Pizza Quest Globe

Beware The Pizza Sharks

Written By John Arena
Tuesday, 15 March 2016 Guest Columns

Over the years, with little more than some extreme luck, I’ve been able to spend time with some of the world’s great pizza makers and enthusiasts. Pizza has a complex sub-culture that includes artisans, entrepreneurs, teachers and, on occasion, some very interesting philosophers who view our craft as a metaphor that grants insight into the nature of humanity. For the very best thinkers in the pizza world there is no separation between making outstanding pizza and understanding our place in the world. Take a few minutes to listen to pizzaiolos Chris Bianco or Roberto Caporuscio and the connections become very clear.

John, with the great Roberto Caporuscio, of NYC's Keste' Pizzeria and also partner in Don Antonio by Starita

John, with the great Roberto Caporuscio, of NYC’s Keste’ Pizzeria and also partner in Don Antonio by Starita

And so,  I recently found myself in Chicago lending a hand at the 10th Anniversary celebration of Spacca Napoli, one of America’s premier Neapolitan pizzerias, owned by my dear friends Ginny Sykes and Jonathan Goldsmith. As often happens, the pizza gods were smiling down on me and, not only was I invited to help on the cook line, I was also asked to give a brief presentation. Besides the amazing food, the undisputed star of the program was Neapolitan food historian and cultural ambassador Domenico Mazzella, who has just released a great pizza guide book Pizza on The Backstreets of Naples. Of course Domenico’s presentation was pitch perfect, but it was the 3 days of casual interaction and side by side cooking that gave me a new insight, not only about Domenico but, also, about pizza and the relationship between society and consumption. Stick with me here, because I think Domenico’s observations can help all of us to become better pizza makers as well as better human beings.

Jonathan Goldsmith (in the center), of Chicago's Spacca Napoli, along with food historian Domenico Mazzella and our own John Arena

Jonathan Goldsmith (in the center), of Chicago’s Spacca Napoli, along with food historian Domenico Mazzella and our own John Arena

The three days I spent in Chicago offered many invaluable practical lessons in pizza making but perhaps the most valuable lesson I experienced actually centered on a simple cup of coffee. No, I’m not talking about a shot of espresso pulled from a ten thousand dollar machine with more levers and valves than a Ferrari. I’m talking about coffee from a simple stove top Bialetti Moka Express, the ubiquitous coffee pot found in nearly every home in Naples. It was in the making and drinking of that cup of coffee that the real pizza lesson was hidden. Watching Domenico prepare that coffee, an act that is no doubt performed by millions of people every single day in Italy, was a revelation. You see every step from measuring, to heating, to pouring, adding milk, sugar, stirring, even lifting the cup and taking in the aroma of the finished drink was an exercise in patience and extremely deliberate thought.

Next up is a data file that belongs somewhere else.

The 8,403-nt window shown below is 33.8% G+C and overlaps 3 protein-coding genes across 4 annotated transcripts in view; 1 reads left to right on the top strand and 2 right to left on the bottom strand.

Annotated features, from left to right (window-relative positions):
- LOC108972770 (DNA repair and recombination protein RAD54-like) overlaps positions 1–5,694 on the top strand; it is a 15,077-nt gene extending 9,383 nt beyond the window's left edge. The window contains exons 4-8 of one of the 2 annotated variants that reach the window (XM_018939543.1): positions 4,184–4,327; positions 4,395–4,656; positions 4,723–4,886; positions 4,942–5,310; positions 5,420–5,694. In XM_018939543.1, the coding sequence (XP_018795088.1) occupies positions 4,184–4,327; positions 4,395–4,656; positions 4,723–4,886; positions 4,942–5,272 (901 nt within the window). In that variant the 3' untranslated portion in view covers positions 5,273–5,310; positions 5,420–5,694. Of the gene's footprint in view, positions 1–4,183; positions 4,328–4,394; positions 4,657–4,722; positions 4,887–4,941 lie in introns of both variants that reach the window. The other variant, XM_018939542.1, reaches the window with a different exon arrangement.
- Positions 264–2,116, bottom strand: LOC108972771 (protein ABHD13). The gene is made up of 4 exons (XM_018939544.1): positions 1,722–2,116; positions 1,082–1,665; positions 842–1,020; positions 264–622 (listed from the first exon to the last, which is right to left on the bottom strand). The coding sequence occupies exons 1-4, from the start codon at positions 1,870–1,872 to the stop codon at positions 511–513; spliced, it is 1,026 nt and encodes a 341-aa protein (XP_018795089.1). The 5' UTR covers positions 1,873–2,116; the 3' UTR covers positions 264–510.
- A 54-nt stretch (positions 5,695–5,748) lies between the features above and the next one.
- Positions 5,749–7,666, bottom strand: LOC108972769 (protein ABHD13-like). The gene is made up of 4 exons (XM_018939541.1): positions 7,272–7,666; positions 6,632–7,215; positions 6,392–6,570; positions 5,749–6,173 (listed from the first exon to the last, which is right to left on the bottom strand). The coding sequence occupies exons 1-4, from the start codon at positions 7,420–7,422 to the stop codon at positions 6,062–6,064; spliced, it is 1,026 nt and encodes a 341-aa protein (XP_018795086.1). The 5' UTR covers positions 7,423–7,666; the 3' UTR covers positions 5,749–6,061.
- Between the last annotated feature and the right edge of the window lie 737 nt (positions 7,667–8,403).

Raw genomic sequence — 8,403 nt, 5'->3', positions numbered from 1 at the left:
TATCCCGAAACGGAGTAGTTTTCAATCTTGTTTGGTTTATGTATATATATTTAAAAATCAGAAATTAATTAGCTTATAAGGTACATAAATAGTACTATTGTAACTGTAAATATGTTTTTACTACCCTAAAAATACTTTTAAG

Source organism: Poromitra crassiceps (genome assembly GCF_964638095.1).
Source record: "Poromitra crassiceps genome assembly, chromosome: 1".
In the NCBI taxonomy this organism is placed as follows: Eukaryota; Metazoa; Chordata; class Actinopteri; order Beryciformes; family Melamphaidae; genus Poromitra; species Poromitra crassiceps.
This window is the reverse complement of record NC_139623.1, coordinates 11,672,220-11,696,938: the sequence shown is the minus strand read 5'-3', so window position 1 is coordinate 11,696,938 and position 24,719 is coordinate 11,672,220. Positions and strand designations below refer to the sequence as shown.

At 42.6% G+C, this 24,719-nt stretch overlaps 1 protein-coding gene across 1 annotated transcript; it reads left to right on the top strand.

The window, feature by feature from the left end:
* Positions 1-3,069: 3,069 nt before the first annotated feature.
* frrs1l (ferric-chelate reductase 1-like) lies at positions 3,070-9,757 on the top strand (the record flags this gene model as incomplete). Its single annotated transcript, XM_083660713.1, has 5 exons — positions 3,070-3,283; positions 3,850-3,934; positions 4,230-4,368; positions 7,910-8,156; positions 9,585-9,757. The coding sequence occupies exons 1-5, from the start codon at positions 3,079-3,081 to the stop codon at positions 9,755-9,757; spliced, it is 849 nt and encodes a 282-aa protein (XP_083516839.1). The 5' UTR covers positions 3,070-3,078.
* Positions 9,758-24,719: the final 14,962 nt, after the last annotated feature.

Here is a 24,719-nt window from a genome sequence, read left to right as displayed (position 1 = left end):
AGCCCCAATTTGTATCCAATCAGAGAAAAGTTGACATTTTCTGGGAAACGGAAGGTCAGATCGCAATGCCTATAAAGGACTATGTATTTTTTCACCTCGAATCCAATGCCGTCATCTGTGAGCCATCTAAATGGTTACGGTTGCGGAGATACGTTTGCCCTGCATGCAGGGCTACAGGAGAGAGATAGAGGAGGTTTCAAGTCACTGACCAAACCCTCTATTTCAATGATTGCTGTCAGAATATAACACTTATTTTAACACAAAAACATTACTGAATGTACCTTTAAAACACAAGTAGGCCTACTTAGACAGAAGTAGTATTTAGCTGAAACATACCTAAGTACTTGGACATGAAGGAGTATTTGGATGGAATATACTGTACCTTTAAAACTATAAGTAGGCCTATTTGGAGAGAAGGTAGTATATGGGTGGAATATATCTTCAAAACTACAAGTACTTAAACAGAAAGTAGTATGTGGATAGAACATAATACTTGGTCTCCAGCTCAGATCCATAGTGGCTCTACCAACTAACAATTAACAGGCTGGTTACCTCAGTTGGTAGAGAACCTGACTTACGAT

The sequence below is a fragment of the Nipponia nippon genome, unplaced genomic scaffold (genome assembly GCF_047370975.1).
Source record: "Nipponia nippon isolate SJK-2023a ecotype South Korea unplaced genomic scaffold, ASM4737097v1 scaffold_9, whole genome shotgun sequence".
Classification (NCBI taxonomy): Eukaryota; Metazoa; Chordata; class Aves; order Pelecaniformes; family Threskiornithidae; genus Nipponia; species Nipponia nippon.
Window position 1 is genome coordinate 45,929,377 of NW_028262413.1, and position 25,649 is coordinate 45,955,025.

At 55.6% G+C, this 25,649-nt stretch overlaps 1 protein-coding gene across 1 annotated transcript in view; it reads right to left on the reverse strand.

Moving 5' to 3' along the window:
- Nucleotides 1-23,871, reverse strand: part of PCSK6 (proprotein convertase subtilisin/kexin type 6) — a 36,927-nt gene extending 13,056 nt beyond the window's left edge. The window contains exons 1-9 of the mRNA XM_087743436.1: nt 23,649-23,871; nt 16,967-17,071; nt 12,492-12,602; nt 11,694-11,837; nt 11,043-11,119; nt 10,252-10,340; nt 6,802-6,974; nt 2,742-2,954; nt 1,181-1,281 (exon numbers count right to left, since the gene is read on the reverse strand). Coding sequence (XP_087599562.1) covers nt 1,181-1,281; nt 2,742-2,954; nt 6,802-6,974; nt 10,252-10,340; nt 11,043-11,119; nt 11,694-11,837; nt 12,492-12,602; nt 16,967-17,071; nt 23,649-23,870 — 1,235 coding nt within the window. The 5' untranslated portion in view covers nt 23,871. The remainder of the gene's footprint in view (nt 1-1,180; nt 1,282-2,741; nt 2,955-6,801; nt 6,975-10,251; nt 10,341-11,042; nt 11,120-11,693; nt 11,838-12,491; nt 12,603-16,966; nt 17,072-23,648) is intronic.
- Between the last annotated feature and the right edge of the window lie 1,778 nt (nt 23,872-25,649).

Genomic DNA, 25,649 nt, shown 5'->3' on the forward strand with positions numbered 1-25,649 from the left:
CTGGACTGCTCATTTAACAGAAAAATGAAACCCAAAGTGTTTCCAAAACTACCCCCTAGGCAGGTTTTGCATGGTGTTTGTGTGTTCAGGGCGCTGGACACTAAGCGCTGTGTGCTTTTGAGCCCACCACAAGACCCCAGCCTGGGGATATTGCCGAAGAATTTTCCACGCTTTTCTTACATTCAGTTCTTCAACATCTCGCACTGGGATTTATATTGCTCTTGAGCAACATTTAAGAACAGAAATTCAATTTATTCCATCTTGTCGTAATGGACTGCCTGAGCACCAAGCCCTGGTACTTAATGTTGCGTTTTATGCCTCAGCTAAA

Domenico’s actions were so obviously contemplative I felt compelled to ask him about his methods and motives. His answer was thought provoking to say the least. Domenico explained, “Many Americans and much of modern society eat like sharks. That is to say moving forward constantly, chomping whatever is in their path, with little conscious thought about what they consume, how it is produced, and the long term effects of that consumption.” It occurred to me that his comments not only applied to food but to all manner of consumption from energy, to time, to human interaction. Moreover, if we consume like sharks, then the way that we produce — and the nature of the food that we produce — will be impacted.

Think about it. If we are producing pizzas for a society that has shark mentality all that matters is that the food be there in abundance, ready to be mindlessly devoured. In many cases this has happened to our pizza. This phenomenon is particularly noticeable in the world of competitive pizza making where novelty and attention grabbing tricks have taken the place of balance, harmony and restraint. We should be ever mindful of not allowing the sharks to dictate what we produce and how we present it. To create great pizza means that every act must be deliberate. Every ingredient must have a clearly defined reason for inclusion. The limitations originally imposed on pizza makers by harsh economic realities resulted in a disciplined art form that is in danger of being diminished by the relative abundance and fast pace of modern day life. The solution is for pizza makers to wake up each day and not only “smell the coffee” but also to think deeply of all the lives involved in putting that coffee (or pizza) on the table. If we fail to do that we are swimming with the sharks.




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Pizza Quest is a site dedicated to the exploration of artisanship in all forms, wherever we find it, but especially through the literal and metaphorical image of pizza. As we share our own quest for the perfect pizza we invite all of you to join us and share your journeys too. We have discovered that you never know what engaging roads and side paths will reveal themselves on this quest, but we do know that there are many kindred spirits out there, passionate artisans, doing all sorts of amazing things. These are the stories we want to discover, and we invite you to jump on the proverbial bus and join us on this, our never ending pizza quest.

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